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Deshret, the Red Crown of Lower Egypt
in hieroglyphs

Deshret was the name for the Red Crown of Lower Egypt. When joined with the Hedjet, the White Crown of Upper Egypt, it forms the Pschent. This double crown was called the sekhemti in ancient Egyptian. Deshret was also the name for the desert Red Land on either side of the Nile river.

The Red Crown in Egyptian language hieroglyphs became the vertical letter "n" . The old "n" hieroglyph from the Predynastic Period, and the Old Kingdom was a sign showing ripples in water.

Significance[change | change source]

In mythology, the earth god Geb, the first ruler of Egypt, gave Horus the power to rule over Lower Egypt.[1] The Egyptian pharaohs, who saw themselves as successors of Horus, wore the deshret to show their authority over Lower Egypt.[2]
Other gods wore the deshret too, such as the protective serpent goddess Wadjet and the creator-goddess of Sais, Neith, who often is shown wearing the Red Crown.[3]

The Red Crown would later be joined with the White Crown of Upper Egypt to form the Double Crown. This was a symbol to show their rule over the whole country, which they called "The Two Lands".[4]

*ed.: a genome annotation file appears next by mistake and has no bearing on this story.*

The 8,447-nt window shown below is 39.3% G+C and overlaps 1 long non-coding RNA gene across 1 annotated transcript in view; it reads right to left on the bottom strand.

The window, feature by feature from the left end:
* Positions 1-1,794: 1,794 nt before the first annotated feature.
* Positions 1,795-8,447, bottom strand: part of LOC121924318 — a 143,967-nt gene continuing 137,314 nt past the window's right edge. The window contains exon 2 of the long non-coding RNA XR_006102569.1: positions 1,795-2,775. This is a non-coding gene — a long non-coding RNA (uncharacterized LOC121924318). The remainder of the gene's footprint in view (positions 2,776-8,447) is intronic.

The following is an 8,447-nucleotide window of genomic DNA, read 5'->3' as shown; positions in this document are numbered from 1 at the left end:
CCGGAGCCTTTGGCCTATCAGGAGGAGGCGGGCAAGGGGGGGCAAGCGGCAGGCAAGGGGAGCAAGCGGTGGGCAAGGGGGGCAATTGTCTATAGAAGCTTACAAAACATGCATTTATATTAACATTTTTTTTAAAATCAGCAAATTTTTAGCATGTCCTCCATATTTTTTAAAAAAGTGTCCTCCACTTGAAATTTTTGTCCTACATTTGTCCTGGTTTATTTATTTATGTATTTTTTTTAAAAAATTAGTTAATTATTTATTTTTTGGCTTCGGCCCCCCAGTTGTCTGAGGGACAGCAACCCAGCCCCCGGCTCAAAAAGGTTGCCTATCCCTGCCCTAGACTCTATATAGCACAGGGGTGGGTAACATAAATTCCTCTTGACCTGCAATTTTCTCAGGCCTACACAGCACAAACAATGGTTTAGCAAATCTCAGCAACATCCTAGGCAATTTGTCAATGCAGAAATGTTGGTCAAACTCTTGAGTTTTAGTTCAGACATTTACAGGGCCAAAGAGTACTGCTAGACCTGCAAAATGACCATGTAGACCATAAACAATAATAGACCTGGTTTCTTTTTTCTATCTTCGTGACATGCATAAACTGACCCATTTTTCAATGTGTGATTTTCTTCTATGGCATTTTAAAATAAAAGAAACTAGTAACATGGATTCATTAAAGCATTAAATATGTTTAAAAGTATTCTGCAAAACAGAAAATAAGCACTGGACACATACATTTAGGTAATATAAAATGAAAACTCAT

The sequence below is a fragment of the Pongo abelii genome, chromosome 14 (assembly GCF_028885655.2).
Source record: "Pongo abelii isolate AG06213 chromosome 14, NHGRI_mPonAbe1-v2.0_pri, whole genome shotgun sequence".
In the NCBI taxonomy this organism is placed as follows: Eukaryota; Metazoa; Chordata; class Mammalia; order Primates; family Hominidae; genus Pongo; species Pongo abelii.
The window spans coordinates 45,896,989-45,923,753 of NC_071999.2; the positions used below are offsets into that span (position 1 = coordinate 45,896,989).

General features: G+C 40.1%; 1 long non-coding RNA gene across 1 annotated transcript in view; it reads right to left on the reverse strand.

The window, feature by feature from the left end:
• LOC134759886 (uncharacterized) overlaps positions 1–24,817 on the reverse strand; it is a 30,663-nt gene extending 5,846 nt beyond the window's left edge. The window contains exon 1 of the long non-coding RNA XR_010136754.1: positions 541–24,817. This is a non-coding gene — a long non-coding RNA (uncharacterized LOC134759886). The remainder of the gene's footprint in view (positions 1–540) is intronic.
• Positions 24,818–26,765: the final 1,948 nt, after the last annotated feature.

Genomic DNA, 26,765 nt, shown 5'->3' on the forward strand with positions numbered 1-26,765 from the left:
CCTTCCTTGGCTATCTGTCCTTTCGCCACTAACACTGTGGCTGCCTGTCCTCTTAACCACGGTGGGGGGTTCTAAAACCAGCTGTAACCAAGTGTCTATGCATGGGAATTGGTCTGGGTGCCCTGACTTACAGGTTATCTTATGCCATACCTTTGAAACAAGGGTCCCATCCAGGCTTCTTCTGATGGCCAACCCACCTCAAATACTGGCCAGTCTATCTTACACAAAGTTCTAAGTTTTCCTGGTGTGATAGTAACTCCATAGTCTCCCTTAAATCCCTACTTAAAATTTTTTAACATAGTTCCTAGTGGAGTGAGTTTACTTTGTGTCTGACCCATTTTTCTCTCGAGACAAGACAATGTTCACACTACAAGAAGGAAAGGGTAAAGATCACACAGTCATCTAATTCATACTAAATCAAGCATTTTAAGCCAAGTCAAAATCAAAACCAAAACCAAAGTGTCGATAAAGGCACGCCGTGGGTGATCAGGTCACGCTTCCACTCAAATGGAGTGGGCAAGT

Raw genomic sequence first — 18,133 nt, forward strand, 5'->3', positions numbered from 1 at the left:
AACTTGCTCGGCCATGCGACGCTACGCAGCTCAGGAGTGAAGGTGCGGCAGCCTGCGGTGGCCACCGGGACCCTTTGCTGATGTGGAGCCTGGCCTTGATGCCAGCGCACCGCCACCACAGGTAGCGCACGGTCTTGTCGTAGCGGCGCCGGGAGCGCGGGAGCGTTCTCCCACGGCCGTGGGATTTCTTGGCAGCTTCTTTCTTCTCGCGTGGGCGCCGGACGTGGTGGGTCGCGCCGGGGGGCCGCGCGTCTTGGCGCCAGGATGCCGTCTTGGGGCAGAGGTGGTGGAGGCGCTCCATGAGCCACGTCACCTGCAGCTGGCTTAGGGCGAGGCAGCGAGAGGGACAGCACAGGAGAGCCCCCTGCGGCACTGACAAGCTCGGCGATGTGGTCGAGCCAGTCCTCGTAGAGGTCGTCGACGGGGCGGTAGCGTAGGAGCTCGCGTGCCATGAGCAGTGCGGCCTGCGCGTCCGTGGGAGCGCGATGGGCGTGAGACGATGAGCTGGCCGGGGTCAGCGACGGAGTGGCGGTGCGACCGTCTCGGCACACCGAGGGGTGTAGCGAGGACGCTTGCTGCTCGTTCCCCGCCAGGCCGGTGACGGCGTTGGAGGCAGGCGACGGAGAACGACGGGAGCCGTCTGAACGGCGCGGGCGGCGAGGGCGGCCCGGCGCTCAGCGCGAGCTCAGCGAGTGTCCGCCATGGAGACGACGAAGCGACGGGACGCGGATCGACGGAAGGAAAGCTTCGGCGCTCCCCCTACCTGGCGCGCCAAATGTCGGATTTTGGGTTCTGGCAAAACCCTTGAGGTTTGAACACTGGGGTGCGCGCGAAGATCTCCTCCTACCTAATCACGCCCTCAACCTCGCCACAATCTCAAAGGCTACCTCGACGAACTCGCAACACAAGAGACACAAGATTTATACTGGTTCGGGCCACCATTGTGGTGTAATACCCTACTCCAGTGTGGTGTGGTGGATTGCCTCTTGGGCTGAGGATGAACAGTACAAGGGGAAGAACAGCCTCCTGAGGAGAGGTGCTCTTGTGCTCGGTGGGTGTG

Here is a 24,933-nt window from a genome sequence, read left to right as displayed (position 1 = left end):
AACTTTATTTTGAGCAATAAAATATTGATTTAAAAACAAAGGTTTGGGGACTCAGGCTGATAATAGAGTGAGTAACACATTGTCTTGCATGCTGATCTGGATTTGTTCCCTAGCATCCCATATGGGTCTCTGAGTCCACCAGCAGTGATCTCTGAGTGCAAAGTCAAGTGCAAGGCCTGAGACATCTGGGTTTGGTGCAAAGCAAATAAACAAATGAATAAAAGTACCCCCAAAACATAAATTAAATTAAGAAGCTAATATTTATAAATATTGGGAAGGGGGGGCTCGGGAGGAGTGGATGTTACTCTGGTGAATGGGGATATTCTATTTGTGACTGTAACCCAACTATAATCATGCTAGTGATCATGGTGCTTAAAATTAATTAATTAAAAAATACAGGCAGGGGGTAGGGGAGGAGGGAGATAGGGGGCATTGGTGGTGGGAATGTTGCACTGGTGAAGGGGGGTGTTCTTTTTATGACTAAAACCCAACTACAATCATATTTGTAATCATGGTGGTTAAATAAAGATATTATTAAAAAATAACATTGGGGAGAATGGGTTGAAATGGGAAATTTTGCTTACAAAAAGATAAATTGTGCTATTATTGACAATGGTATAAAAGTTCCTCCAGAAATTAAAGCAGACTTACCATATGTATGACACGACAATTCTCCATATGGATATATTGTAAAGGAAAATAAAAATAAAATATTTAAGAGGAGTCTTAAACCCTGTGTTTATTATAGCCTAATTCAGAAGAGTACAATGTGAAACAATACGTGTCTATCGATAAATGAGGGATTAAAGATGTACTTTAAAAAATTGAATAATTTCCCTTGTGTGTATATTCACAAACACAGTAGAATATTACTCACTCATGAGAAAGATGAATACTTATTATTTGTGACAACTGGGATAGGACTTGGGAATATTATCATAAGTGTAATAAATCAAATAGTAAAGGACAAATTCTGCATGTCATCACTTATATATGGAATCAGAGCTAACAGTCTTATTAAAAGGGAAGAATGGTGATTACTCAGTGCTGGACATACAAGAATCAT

The Red Land, the deserts and foreign lands around Egypt, was ruled by Seth.[5] The Egyptians saw it as a dangerous confusing place, without laws or any order.

Records of the Red Crown[change | change source]

None of the red crowns have survived. It is not known how the crown was made or what materials were used. It could have been made from copper, reeds, cloth, or even leather.

The Red Crown is often shown in texts, wall carvings and statues. An early example shows a victorious pharaoh wearing the deshret on the Narmer Palette. A text from the reign of Djer records a royal visit to the shrine of the Deshret which may have been at Buto in the Nile delta.[6]

No crown has ever been found buried with any of the pharaohs, even in tombs that have not been robbed. This suggests that the deshret was passed from one king to the next, much as in present-day monarchies.

Deshret (vertical letter N) in hieroglyphic writing[change | change source]

References[change | change source]

  1. Ewa Wasilewska, Creation Stories of the Middle East, Jessica Kingsley Publishers 2000, p.128
  2. Toby A. H. Wilkinson, Early Dynastic Egypt, Routledge 1999, p.194
  3. George Hart, The Routledge Dictionary Of Egyptian Gods And Goddesses, p.100
  4. Ana Ruiz, The Spirit of Ancient Egypt, Algora Publishing 2001, p.8
  5. John D. Baines, Byron Esely Shafer, Leonard H. Lesko, David P. Silverman, Religion in Ancient Egypt: Gods, Myths, and Personal Practice, Cornell University Press 1991, p.93
  6. Toby A. H. Wilkinson, Early Dynastic Egypt, Routledge 1999, p.284

Related pages[change | change source]

  • Hedjet - White Crown of Upper Egypt
  • Pschent - Double Crown of Lower and Upper Egypt